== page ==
This kind of whispering from his own benches has the ability to undermine the completely unelectable Corbyn. A great many anonymous people have told me they were hopeful that Watson would provide balance, but these hopes were dashed by the appointment of Abbott. Significantly I tried to query John MacDonnell on this but the aged terrorist supporter kept talking about income inequality and seeking completely to avoid the genuine issues which are worrying so many formerly very important Labour MPs, and so many in the media, today. Speaking on condition of anonymity, a senior former Labour Prime Minister told me “I predicted the Labour Party would fall off a cliff and they ignored me. Corbyn will be out by Christmas.” It does seem that the unelectable Corbyn, who refused to answer questions on alphabet balance, has no answers to these key questions.”

Much as he’s joking, there is the possibility that Corbyn will be ousted, if not by Christmas then at least before the general election. It is clear that some in the Labour party actually do think he’s unelectable, despite being elected 8 times in his constituency and being elected leader of their party. I can only assume at least some of them are under the influence of MI5, who no doubt have assets in all the major political parties, but some of them are also just spineless yuppies who’ll say whatever the newspapers tell them to say. Outside of the government, the media has more power than the politicians.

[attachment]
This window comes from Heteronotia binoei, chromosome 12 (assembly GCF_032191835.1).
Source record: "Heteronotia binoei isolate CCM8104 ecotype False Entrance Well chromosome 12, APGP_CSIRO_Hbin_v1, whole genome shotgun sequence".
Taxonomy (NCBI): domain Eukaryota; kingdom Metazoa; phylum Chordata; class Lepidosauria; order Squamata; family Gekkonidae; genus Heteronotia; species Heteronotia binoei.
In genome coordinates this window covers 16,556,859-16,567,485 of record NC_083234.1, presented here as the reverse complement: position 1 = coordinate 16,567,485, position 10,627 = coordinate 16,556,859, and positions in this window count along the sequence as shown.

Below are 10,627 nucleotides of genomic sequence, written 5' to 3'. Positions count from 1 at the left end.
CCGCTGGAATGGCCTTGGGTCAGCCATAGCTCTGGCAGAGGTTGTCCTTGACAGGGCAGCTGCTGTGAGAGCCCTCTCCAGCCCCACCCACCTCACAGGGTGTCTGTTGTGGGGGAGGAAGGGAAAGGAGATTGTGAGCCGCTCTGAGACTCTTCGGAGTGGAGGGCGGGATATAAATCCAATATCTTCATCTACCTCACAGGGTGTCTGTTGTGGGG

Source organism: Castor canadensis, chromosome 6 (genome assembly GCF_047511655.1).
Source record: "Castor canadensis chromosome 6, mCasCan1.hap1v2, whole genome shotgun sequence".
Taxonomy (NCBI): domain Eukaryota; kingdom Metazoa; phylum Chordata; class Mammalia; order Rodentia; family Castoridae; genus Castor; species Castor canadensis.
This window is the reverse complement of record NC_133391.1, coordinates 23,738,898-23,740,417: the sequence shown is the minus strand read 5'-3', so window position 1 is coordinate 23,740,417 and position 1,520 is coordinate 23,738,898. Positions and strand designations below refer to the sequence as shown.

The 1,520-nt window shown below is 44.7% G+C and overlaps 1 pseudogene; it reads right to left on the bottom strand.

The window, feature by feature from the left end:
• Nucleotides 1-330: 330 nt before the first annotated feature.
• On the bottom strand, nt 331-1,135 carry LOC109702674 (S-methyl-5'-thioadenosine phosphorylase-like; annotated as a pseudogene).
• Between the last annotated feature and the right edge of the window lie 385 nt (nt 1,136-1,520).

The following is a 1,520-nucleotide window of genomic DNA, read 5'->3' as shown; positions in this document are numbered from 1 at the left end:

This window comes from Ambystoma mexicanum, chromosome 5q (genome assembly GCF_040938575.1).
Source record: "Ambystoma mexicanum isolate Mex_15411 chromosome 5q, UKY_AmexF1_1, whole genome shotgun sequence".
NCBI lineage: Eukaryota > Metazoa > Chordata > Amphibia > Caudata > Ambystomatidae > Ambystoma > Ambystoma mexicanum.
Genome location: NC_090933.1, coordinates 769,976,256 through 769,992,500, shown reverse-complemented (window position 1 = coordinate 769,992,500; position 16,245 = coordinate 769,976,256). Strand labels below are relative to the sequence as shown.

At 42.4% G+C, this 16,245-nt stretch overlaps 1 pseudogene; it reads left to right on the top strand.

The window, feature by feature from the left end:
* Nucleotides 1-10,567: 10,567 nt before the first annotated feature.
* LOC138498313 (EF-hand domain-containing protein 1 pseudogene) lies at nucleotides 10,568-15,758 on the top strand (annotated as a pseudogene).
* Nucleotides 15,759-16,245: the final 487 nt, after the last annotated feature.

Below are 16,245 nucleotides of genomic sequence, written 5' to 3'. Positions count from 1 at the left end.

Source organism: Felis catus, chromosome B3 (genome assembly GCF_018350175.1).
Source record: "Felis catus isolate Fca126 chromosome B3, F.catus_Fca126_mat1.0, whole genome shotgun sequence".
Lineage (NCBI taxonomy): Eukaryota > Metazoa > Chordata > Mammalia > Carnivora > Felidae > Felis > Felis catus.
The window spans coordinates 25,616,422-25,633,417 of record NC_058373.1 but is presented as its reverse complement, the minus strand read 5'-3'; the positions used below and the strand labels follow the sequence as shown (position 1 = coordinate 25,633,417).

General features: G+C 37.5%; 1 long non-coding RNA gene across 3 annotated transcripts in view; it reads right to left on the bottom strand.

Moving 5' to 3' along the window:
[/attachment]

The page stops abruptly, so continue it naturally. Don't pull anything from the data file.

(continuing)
So, the likelihood is that Corbyn will be ousted or subject to some kind of disruption before the 2020 election. 4 1/2 years is a long time in politics. But if he does make it, it will make the election very interesting. And the media can’t keep this up because it’ll become stale and ineffective after a while. Nothing lasts that long in news media – the very culture is designed to have that effect on people of poor memory and always moving onto the next thing. On the other hand, there was that recent story in the Sunday Times, where an unnamed currently serving general in the British military basically threatened a coup if Corbyn got into power. The MOD moved quite quickly to publicly criticise this, as they had to, but I do wonder how far they would go. I guess that depends on how far a Corbyn government would go – ultimately there are still a reasonably high number of centrists in the Labour Party and Corbyn has yet to prove he can win them over without seriously departing from his left wing platform. So I don’t know whether he can do that, survive another four years, and find someone young and aggressive and anti-Tory to lead the media charge against the government, someone like the SNP leader who regardless of her politics is very good at kicking the crap out of the Tories and the austerity agenda. I don’t know if a Corbyn led Labour party can do all that, as with anything else, time will tell.